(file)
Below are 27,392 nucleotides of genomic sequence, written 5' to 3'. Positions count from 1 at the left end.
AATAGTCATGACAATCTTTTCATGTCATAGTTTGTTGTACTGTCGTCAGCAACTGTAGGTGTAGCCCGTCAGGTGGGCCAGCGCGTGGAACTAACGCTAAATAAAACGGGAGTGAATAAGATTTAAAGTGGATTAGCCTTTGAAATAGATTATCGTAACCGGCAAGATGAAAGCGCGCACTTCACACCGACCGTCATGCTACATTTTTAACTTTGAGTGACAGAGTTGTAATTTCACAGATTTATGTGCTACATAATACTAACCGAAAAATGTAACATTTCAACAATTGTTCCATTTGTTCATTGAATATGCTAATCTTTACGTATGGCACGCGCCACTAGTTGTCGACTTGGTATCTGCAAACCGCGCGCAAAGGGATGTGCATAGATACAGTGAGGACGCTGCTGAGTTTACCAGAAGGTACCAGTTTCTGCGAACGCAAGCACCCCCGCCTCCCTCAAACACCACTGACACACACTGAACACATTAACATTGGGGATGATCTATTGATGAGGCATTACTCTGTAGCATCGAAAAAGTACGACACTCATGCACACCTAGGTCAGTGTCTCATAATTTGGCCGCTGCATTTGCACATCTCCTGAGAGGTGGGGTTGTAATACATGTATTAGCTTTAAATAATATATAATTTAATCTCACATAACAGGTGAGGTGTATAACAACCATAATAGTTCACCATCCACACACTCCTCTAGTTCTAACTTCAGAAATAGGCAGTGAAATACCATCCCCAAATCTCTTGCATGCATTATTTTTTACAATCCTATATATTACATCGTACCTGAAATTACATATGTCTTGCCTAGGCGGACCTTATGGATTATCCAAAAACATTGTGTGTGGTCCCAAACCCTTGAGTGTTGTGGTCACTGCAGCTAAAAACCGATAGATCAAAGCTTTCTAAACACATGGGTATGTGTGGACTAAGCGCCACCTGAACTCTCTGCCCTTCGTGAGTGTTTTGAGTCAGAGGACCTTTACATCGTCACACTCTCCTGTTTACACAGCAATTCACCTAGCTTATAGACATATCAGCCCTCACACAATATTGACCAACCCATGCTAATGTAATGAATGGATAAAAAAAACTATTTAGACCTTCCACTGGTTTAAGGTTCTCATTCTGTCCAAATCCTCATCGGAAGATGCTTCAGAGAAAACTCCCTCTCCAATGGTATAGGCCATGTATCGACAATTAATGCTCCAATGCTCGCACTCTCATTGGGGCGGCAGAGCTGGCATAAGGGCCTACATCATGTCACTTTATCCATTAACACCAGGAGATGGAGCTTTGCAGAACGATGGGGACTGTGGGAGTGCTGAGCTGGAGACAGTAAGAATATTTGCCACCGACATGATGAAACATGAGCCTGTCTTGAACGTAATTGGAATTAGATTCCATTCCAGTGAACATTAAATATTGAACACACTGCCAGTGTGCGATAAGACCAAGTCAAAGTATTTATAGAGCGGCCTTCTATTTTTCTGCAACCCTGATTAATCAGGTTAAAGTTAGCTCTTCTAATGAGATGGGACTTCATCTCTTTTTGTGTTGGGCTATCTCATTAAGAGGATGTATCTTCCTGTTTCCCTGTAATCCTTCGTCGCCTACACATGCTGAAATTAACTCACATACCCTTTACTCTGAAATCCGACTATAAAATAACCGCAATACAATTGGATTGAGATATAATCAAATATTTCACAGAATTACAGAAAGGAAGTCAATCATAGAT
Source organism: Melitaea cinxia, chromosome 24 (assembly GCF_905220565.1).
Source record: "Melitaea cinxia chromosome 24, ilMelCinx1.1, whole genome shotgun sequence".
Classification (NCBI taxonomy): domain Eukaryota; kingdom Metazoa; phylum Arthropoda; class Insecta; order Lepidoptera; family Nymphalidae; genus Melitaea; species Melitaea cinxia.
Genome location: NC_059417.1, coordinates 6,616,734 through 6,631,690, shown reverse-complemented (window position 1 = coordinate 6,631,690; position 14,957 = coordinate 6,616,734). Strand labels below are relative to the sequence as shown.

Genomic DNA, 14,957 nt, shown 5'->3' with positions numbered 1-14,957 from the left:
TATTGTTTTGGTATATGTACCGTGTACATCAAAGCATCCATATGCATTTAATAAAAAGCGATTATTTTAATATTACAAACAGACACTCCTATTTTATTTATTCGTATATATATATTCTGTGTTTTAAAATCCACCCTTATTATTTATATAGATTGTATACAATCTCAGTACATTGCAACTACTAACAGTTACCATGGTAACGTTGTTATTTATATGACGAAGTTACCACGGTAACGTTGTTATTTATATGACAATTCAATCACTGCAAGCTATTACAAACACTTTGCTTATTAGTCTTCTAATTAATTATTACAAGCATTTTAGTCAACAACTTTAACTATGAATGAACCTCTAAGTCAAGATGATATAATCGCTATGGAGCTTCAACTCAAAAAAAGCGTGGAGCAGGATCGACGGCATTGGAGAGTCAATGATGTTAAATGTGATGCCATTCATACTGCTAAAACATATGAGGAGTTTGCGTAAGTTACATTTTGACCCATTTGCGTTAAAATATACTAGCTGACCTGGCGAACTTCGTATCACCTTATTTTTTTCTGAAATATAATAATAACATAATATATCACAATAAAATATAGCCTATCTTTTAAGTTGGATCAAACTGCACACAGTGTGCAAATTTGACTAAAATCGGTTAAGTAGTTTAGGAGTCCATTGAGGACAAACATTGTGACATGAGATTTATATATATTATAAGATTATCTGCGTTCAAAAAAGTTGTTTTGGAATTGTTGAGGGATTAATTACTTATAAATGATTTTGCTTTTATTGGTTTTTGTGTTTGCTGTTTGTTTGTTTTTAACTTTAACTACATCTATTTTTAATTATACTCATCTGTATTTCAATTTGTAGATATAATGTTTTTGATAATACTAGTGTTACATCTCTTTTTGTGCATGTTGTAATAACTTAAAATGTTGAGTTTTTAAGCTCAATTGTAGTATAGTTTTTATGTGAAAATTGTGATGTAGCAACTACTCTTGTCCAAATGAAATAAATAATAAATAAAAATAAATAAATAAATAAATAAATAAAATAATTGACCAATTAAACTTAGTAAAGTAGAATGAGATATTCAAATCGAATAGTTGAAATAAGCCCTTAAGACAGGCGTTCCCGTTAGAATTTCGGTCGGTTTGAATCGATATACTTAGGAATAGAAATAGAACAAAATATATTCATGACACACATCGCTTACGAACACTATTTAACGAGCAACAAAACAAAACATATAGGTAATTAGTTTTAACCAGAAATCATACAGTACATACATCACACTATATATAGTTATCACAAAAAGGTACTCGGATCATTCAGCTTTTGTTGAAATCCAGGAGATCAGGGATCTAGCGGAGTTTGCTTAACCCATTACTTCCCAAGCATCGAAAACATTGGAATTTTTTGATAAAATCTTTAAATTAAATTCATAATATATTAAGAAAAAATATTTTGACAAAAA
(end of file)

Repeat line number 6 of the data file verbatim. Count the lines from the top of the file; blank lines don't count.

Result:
Genome location: NC_059417.1, coordinates 6,616,734 through 6,631,690, shown reverse-complemented (window position 1 = coordinate 6,631,690; position 14,957 = coordinate 6,616,734). Strand labels below are relative to the sequence as shown.